Posted by Trevor Johns, Android Developer Relations team
In order to encrypt data, you need two things: some data to encrypt and an encryption key. The encryption key is typically a 128- or 256-bit integer. However, most people would rather use a short passphrase instead of a remembering a 78-digit number, so Android provides a way to generate an encryption key from ASCII text inside of
Beginning with Android 4.4 KitKat, we’ve made a subtle change to the behavior of
SecretKeyFactory. This change may break some applications that use symmetric encryption and meet all of the following conditions:
SecretKeyFactoryto generate symmetric keys, and
- Use PBKDF2WithHmacSHA1 as their key generation algorithm for
- Allow Unicode input for passphrases
Specifically, PBKDF2WithHmacSHA1 only looks at the lower 8 bits of Java characters in passphrases on devices running Android 4.3 or below. Beginning with Android 4.4, we have changed this implementation to use all available bits in Unicode characters, in compliance with recommendations in PCKS #5.
Users using only ASCII characters in passphrases will see no difference. However, passphrases using higher-order Unicode characters will result in a different key being generated on devices running Android 4.4 and later.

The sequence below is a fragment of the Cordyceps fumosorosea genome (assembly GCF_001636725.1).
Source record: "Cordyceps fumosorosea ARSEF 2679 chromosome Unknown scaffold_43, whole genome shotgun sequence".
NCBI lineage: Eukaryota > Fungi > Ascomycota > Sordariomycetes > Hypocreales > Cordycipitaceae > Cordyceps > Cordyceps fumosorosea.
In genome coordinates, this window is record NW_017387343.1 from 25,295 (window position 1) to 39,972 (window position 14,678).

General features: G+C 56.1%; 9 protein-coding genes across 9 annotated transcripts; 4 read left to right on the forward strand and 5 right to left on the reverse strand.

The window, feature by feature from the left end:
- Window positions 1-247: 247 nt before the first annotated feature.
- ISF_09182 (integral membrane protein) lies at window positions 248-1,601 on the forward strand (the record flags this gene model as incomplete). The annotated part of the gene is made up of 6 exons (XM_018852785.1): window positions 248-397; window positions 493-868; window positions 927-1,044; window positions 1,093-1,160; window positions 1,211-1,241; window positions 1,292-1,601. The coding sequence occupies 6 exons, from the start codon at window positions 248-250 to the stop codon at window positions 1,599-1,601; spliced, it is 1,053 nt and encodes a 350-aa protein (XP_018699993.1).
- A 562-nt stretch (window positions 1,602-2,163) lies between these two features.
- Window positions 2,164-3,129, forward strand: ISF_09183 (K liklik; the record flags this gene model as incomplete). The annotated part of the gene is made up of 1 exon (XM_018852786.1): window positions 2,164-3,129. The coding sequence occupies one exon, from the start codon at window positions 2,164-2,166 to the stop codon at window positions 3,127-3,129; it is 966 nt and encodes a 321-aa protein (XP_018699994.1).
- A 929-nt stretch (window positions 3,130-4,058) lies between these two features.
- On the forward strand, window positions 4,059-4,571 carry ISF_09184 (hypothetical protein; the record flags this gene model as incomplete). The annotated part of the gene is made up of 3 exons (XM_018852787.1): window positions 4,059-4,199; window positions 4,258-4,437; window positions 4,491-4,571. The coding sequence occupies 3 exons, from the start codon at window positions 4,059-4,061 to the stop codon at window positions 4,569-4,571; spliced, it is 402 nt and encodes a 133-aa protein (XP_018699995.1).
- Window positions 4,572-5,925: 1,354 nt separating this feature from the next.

For backward compatibility, we have added a new key generation algorithm which preserves the old behavior:
PBKDF2WithHmacSHA1And8bit. Applications that need to preserve compatibility with older platform versions (pre API 19) and meet the conditions above can make use of this code:
if (Build.VERSION.SDK_INT >= Build.VERSION_CODES.KITKAT)
// Use compatibility key factory -- only uses lower 8-bits of passphrase chars
factory = SecretKeyFactory.getInstance("PBKDF2WithHmacSHA1And8bit");
// Traditional key factory. Will use lower 8-bits of passphrase chars on
// older Android versions (API level 18 and lower) and all available bits
// on KitKat and newer (API level 19 and higher).
factory = SecretKeyFactory.getInstance("PBKDF2WithHmacSHA1");